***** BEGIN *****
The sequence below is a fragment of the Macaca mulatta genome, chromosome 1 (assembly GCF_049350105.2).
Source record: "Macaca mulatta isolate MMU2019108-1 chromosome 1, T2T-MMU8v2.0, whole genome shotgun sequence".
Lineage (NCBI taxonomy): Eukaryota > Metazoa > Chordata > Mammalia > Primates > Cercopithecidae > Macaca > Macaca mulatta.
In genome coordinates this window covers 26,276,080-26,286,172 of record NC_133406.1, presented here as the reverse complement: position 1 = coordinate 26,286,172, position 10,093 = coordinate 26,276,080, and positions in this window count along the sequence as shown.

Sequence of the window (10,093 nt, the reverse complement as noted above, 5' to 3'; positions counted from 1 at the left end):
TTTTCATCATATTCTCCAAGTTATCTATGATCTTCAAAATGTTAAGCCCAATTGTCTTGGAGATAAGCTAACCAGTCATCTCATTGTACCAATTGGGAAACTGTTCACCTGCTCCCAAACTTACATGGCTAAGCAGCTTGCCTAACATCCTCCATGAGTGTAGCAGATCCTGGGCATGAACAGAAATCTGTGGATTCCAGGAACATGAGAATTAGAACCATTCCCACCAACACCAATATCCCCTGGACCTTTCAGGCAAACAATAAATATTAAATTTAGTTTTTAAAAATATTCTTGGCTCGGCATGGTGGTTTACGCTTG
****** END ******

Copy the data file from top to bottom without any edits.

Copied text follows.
The sequence below is a fragment of the Macaca mulatta genome, chromosome 1 (assembly GCF_049350105.2).
Source record: "Macaca mulatta isolate MMU2019108-1 chromosome 1, T2T-MMU8v2.0, whole genome shotgun sequence".
Lineage (NCBI taxonomy): Eukaryota > Metazoa > Chordata > Mammalia > Primates > Cercopithecidae > Macaca > Macaca mulatta.
In genome coordinates this window covers 26,276,080-26,286,172 of record NC_133406.1, presented here as the reverse complement: position 1 = coordinate 26,286,172, position 10,093 = coordinate 26,276,080, and positions in this window count along the sequence as shown.

Sequence of the window (10,093 nt, the reverse complement as noted above, 5' to 3'; positions counted from 1 at the left end):
TTTTCATCATATTCTCCAAGTTATCTATGATCTTCAAAATGTTAAGCCCAATTGTCTTGGAGATAAGCTAACCAGTCATCTCATTGTACCAATTGGGAAACTGTTCACCTGCTCCCAAACTTACATGGCTAAGCAGCTTGCCTAACATCCTCCATGAGTGTAGCAGATCCTGGGCATGAACAGAAATCTGTGGATTCCAGGAACATGAGAATTAGAACCATTCCCACCAACACCAATATCCCCTGGACCTTTCAGGCAAACAATAAATATTAAATTTAGTTTTTAAAAATATTCTTGGCTCGGCATGGTGGTTTACGCTTG